Our two-part series explores ever-changing consumer habits—and how jewelers must react in order to thrive in the next decade… and beyond
The old maxim “There is nothing permanent except change” could have been written to describe the modern American retail landscape.
The Great Recession of 2008 signaled the end of one of the nation’s most prosperous periods in history and forced the closing of thousands of independent retail stores—among them hundreds of family-owned fine jewelry businesses. Those left standing have been challenged by, arguably, more industry-shifting changes in the past decade than their counterparts faced in the half-century leading up to it.
However, it’s the relatively recent rise of online shopping that has most significantly altered (and challenged) traditional retail.
The new, digitally driven environment has diminished more than a few retail titans; put the hurt on shopping mall developers, who are now struggling to reinvent their gargantuan retail spaces in ways that are more about experiences than retail; and defied independent retailers to get creative in playing up smallness as a strength.
“Online shopping has changed literally everything,” says Jay Luchs, a well-known retail real estate broker based in Los Angeles.
The Pew Research Center reported in December that 79 percent of Americans now shop online at least once a month—through desktops, laptops, or mobile devices. That’s up from 22 percent in 2000. The same report notes that social media selling is on the rise; 15 percent of those virtual shoppers said they bought something in the last month after clicking on a social link.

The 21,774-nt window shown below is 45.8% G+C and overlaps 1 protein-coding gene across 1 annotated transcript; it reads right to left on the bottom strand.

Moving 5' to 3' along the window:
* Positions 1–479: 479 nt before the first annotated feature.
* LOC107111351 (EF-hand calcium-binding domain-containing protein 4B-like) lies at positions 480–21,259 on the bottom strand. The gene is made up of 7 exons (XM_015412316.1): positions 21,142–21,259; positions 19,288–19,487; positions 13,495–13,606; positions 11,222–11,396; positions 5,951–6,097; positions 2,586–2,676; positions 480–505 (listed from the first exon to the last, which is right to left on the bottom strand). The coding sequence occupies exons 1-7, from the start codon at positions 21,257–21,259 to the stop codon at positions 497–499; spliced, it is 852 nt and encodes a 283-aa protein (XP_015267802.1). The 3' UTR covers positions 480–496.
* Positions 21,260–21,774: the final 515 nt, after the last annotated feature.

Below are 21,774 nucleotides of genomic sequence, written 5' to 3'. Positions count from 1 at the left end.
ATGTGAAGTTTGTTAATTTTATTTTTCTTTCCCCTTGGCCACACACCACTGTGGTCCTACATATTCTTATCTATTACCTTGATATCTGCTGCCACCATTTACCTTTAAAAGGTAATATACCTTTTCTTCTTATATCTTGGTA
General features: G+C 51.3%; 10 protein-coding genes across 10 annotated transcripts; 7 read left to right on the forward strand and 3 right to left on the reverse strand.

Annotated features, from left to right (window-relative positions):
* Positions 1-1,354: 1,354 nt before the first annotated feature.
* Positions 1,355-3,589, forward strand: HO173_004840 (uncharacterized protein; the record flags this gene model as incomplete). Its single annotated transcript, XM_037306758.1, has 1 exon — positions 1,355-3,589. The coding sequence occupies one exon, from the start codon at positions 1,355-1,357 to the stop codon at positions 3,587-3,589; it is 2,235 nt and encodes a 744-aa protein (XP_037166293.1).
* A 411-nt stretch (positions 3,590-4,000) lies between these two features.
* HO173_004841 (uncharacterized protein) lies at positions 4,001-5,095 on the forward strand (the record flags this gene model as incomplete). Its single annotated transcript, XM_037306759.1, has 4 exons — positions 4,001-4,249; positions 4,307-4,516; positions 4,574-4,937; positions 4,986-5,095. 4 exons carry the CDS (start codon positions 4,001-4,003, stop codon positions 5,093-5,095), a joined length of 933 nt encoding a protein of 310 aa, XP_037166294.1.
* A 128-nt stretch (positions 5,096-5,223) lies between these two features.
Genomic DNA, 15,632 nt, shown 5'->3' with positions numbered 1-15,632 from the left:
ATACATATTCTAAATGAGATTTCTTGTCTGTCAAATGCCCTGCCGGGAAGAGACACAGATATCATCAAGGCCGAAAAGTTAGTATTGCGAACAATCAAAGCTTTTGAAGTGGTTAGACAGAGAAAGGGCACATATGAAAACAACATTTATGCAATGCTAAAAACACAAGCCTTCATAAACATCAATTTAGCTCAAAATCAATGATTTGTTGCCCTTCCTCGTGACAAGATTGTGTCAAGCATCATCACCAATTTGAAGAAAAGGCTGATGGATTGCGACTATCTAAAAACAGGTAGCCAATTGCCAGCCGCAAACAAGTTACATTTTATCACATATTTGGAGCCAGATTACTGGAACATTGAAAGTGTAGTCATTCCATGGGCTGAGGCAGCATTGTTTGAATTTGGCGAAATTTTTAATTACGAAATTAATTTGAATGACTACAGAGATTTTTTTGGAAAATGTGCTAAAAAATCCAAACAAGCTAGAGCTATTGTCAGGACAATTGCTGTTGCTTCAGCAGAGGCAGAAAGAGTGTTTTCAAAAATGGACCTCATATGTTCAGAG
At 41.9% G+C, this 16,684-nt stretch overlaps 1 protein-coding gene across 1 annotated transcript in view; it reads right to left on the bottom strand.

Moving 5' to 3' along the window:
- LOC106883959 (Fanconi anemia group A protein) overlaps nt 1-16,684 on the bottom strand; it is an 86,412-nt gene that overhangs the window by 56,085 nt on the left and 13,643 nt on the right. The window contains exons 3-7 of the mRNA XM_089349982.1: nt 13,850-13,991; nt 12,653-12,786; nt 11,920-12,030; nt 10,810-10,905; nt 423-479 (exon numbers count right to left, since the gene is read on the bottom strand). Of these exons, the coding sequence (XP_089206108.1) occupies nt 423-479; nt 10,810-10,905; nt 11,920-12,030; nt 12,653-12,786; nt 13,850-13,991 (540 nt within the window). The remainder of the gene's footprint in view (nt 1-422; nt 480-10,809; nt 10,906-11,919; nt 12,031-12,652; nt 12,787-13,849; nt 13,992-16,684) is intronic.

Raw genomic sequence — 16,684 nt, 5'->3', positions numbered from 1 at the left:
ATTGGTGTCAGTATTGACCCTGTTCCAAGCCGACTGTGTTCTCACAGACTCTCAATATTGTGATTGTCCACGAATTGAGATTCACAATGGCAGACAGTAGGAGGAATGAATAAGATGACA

Our growing comfort with buying online has resulted in a significant contraction of brick-and-mortar retail stores—and a global slowdown in planned retail construction.
Companies that put a store in every mall in the pre-internet days—such as Macy’s, Sears, and J.C. Penney—have been struggling to scale back their brick-and-mortar footprints. In March, Urban Outfitters CEO Richard Hayne reported the chain was putting the brakes on new store development, and added that he expects the “downsizing” trend to continue for most major retailers. He told investors that the effect of brands committing too much square footage to retail “created a bubble…and like housing, that bubble has now burst.”
The Showrooming Effect
The easy access of online shopping has also changed the way consumers shop. The internet “brings customers in and also pushes people away,” says Susan Eisen, owner of Susan Eisen Fine Jewelry & Watches in El Paso, Texas. “People do a lot of pre-shopping on a website, then come in with a good idea of what they want.”
The flip side, Eisen adds, is that other people will saunter into a well-respected jewelry store to “use your time and your expertise to learn about something,” then buy the same item online for less.
Showrooming, the practice of pricing products you see in a store using a mobile device, has changed the selling equation profoundly, too. Discounts (even very deep discounts) on jewelry and other luxury items have become a daily expectation for many shoppers.
“People are absolutely showrooming when they come into my store,” says Andrea Riso, owner of Talisman Collection in El Dorado Hills, Calif. “They come here and look around, then buy direct from the designer online. Then they buy in-store what everyone buys: a halo engagement ring.”